The majority of ecstasy is entering Australia via the east coast and making its way across to Western Australia approximately one year later, according to research out of Murdoch University.
Led by James Maybir, a Master of Forensic Science student at Murdoch University, the project investigated the online ecstasy community website - pillreports.net - to gain useful intelligence that could inform law enforcement on the use of drugs in Australia.
“This is the first time that an online community of drug users has been used as a proxy for actual drug seizures and the novel research has shown great promise in identifying trends of use across Australia,” said Senior Lecturer in Forensic Science and Mr Maybir’s supervisor, Mr Brendan Chapman.“These findings have implications for not only law enforcement, but also emergency medicine, acting as a crystal ball in predicting bad batches of drugs arriving in the Western Australia.
“If we know that there is a batch of ecstasy that circulates around Sydney, Melbourne and Brisbane and it is hospitalising users now, Western Australian public health can prepare to potentially see these batches turn up in Perth approximately a year later.”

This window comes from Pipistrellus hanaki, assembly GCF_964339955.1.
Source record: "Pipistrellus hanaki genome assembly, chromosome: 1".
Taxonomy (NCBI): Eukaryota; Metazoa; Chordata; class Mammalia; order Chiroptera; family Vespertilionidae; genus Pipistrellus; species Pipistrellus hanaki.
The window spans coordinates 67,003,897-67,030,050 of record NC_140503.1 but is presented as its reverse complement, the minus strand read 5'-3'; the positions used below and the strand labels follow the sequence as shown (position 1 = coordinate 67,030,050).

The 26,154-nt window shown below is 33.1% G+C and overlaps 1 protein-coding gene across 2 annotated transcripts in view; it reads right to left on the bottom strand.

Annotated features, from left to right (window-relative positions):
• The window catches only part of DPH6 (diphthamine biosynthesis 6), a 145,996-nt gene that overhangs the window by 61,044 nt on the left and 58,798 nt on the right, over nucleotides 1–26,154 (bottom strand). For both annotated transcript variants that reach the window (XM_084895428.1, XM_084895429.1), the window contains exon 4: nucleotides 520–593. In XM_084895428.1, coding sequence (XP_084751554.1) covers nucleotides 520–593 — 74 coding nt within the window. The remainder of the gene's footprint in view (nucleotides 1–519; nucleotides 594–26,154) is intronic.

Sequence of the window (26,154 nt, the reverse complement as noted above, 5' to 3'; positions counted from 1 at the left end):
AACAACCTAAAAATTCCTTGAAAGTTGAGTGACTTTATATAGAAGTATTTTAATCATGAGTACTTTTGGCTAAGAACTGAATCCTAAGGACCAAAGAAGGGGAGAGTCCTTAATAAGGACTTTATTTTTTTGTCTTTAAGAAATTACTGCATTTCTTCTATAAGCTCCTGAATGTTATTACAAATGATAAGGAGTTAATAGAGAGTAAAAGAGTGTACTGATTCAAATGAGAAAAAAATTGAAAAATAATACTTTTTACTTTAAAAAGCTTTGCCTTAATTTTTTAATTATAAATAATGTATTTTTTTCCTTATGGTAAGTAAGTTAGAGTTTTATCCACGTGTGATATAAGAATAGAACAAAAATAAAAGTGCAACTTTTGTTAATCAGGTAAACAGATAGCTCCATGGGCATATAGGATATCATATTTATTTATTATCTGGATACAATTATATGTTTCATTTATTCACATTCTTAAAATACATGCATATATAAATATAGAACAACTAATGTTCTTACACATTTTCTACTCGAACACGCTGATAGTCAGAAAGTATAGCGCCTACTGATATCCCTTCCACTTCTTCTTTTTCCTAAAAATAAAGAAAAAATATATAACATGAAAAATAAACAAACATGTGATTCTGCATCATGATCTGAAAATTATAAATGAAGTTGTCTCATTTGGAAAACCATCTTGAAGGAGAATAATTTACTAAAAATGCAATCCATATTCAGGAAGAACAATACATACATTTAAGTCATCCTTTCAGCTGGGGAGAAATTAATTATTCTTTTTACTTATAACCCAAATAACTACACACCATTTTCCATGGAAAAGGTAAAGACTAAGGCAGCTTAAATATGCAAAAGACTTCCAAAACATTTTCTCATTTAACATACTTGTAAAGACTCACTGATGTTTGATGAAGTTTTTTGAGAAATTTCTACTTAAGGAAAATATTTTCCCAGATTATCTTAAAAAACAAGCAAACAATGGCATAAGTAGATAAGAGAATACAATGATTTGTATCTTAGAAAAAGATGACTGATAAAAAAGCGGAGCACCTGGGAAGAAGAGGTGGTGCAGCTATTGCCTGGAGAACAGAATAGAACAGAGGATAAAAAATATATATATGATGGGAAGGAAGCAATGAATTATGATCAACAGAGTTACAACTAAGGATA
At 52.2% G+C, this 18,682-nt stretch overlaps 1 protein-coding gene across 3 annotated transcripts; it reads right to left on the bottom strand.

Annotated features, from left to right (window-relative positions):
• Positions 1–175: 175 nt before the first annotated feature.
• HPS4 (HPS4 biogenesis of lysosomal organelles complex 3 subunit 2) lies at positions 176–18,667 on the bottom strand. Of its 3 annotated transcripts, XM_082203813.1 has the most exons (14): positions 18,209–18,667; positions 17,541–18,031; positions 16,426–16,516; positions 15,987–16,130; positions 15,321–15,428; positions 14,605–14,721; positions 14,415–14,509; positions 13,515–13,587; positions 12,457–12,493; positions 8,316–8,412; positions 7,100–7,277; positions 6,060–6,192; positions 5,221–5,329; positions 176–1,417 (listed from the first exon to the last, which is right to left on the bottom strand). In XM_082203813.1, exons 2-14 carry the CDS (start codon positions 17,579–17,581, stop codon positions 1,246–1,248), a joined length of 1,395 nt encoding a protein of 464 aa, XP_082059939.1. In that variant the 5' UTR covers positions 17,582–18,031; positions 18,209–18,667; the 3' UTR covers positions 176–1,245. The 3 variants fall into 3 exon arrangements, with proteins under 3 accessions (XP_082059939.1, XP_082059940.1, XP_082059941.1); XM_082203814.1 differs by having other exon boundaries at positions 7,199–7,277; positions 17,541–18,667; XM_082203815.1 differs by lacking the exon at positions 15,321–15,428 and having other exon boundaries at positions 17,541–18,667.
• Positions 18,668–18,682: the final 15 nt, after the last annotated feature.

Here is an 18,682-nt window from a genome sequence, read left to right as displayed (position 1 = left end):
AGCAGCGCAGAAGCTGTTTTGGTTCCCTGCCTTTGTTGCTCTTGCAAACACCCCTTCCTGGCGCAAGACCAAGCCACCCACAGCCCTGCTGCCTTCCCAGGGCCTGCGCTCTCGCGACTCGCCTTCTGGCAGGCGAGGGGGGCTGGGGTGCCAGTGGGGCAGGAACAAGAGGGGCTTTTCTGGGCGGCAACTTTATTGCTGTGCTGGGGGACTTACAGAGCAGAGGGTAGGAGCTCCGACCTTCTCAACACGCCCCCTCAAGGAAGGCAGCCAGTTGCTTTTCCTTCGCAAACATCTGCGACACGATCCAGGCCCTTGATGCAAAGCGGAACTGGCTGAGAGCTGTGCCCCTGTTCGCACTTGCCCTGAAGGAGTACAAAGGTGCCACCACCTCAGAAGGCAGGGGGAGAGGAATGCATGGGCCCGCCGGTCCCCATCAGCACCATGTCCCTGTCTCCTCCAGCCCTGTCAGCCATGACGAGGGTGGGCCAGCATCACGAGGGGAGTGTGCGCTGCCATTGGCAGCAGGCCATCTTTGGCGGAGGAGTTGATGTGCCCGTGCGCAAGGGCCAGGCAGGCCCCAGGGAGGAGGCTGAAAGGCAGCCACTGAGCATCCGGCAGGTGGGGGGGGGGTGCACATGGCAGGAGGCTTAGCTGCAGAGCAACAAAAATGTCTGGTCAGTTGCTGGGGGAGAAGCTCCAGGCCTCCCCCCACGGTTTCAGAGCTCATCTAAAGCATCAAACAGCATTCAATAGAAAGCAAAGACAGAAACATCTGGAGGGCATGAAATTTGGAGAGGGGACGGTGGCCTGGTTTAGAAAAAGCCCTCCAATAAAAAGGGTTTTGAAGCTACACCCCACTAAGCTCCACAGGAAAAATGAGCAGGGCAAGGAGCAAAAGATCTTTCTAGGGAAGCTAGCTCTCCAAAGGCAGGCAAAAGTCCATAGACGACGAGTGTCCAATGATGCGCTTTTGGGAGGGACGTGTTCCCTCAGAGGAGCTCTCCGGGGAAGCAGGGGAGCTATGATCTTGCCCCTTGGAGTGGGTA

Using a practice called open source intelligence, or OS-INT, Mr Maybir pulled thousands of pieces of ecstasy usage data from the online community using a technique known as data scraping.
A comprehensive database of 4358 ecstasy pills reported by users in Australia and New Zealand between September 2005 and April 2020 were catalogued by colour, shape and stamp – known as the ‘logo’ on the pill – to analyse general trends as well as spatiotemporal movement between states.
Murdoch University and ChemCentre already share a strong collaboration in forensic science research, through close industry relationships with the Director, Colin Priddis and Dr John Coumbaros who is also an Adjunct Lecturer at Murdoch University.
“The next phase of this research is to compare these results to those of actual drugs we have seized to identify whether new methods of drug interception can be developed,” said Dr Coumbaros.
Mr Maybir attributes the real-world application of his research to his success in entering the workforce, having been offered a position with WA Police only weeks after graduating from the Masters program at Murdoch.
“I'm so glad I got to do my research in an area that’s quite cutting edge. It’s really helped me get ahead of the curve on working with police and kickstarting my career,” Mr Maybir said.